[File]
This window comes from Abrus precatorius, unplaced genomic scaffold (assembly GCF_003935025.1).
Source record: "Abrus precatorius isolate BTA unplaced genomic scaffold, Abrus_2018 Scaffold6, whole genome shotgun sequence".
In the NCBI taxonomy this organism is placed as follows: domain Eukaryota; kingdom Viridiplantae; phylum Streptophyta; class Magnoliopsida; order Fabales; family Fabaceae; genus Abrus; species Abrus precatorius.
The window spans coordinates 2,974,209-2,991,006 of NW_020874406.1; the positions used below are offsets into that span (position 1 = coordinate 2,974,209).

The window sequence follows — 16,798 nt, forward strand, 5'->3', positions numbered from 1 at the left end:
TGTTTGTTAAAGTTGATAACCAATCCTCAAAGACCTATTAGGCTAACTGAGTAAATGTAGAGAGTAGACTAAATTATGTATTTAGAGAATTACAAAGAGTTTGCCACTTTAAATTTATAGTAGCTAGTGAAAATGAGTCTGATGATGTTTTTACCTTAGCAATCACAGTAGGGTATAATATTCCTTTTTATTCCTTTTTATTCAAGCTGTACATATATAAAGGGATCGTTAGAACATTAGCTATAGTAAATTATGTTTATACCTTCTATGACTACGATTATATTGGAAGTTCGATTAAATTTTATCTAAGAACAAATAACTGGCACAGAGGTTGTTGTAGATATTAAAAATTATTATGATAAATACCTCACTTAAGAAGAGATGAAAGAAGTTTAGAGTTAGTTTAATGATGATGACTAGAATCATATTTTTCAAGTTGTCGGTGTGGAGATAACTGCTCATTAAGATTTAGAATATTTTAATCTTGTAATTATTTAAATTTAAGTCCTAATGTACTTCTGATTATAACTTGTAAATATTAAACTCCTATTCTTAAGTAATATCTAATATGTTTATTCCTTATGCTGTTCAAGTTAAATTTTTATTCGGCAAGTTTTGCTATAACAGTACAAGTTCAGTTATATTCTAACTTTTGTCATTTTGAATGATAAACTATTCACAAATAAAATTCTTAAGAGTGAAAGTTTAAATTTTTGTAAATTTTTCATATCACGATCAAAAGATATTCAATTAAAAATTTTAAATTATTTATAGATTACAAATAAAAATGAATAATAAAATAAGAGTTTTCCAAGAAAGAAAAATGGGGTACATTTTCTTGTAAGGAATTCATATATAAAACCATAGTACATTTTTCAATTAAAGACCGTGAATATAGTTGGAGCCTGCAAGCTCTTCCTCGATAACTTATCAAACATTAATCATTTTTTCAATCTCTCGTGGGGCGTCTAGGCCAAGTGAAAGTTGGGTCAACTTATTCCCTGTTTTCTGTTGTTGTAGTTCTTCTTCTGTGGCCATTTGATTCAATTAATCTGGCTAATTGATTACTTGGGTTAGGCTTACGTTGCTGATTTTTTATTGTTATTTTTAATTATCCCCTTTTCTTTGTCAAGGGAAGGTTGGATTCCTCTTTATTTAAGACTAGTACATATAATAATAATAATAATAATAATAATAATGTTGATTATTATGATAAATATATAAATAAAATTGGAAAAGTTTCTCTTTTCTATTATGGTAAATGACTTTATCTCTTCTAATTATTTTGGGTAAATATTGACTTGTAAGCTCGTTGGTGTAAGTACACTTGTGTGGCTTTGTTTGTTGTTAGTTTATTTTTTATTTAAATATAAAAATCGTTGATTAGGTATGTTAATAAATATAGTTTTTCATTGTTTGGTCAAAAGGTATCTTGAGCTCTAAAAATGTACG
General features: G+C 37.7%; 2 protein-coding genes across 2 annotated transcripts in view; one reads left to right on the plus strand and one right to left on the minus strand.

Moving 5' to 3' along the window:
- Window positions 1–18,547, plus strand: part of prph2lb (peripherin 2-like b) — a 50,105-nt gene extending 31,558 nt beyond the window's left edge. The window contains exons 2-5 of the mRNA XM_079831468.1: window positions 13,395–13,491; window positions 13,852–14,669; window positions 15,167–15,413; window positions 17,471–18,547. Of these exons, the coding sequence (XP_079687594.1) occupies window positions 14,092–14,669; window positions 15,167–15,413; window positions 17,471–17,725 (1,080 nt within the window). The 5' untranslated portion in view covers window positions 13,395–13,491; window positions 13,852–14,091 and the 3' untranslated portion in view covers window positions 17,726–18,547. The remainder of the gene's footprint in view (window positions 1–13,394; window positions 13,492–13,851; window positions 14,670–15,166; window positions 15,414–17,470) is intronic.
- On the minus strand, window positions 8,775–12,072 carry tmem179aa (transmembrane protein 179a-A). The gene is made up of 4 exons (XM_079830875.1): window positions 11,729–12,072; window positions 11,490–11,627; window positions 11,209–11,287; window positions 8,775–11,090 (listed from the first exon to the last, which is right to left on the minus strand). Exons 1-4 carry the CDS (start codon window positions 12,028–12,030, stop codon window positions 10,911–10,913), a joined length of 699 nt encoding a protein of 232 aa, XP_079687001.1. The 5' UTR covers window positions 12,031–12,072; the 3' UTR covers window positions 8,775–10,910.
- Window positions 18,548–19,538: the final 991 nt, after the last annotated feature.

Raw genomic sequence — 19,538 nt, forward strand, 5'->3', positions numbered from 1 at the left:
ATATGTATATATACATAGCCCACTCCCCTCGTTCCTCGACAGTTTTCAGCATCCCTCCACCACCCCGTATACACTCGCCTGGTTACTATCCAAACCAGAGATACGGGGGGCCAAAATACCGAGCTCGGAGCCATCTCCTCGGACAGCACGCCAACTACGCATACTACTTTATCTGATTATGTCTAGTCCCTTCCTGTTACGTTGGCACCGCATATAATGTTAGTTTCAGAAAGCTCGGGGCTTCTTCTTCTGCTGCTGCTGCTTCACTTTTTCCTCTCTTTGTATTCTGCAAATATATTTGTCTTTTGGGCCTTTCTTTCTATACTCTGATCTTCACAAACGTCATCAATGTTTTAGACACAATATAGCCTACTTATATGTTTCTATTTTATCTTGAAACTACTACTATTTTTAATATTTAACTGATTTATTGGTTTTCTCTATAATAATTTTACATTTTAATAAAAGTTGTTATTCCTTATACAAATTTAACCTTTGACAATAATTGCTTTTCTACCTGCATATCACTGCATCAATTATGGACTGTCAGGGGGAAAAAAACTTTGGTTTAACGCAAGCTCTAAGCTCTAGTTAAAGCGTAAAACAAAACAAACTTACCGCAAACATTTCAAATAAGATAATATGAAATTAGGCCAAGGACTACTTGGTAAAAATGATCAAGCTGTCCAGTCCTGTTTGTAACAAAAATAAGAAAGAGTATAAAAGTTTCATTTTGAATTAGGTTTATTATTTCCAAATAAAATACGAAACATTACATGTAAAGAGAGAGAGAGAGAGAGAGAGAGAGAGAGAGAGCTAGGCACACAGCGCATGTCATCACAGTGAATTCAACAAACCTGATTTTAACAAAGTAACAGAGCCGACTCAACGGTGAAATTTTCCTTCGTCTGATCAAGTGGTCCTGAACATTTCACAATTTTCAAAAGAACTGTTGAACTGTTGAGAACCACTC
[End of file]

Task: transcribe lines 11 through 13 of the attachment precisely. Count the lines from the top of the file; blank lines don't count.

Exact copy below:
- Window positions 18,548–19,538: the final 991 nt, after the last annotated feature.

Raw genomic sequence — 19,538 nt, forward strand, 5'->3', positions numbered from 1 at the left:
ATATGTATATATACATAGCCCACTCCCCTCGTTCCTCGACAGTTTTCAGCATCCCTCCACCACCCCGTATACACTCGCCTGGTTACTATCCAAACCAGAGATACGGGGGGCCAAAATACCGAGCTCGGAGCCATCTCCTCGGACAGCACGCCAACTACGCATACTACTTTATCTGATTATGTCTAGTCCCTTCCTGTTACGTTGGCACCGCATATAATGTTAGTTTCAGAAAGCTCGGGGCTTCTTCTTCTGCTGCTGCTGCTTCACTTTTTCCTCTCTTTGTATTCTGCAAATATATTTGTCTTTTGGGCCTTTCTTTCTATACTCTGATCTTCACAAACGTCATCAATGTTTTAGACACAATATAGCCTACTTATATGTTTCTATTTTATCTTGAAACTACTACTATTTTTAATATTTAACTGATTTATTGGTTTTCTCTATAATAATTTTACATTTTAATAAAAGTTGTTATTCCTTATACAAATTTAACCTTTGACAATAATTGCTTTTCTACCTGCATATCACTGCATCAATTATGGACTGTCAGGGGGAAAAAAACTTTGGTTTAACGCAAGCTCTAAGCTCTAGTTAAAGCGTAAAACAAAACAAACTTACCGCAAACATTTCAAATAAGATAATATGAAATTAGGCCAAGGACTACTTGGTAAAAATGATCAAGCTGTCCAGTCCTGTTTGTAACAAAAATAAGAAAGAGTATAAAAGTTTCATTTTGAATTAGGTTTATTATTTCCAAATAAAATACGAAACATTACATGTAAAGAGAGAGAGAGAGAGAGAGAGAGAGAGAGAGAGCTAGGCACACAGCGCATGTCATCACAGTGAATTCAACAAACCTGATTTTAACAAAGTAACAGAGCCGACTCAACGGTGAAATTTTCCTTCGTCTGATCAAGTGGTCCTGAACATTTCACAATTTTCAAAAGAACTGTTGAACTGTTGAGAACCACTC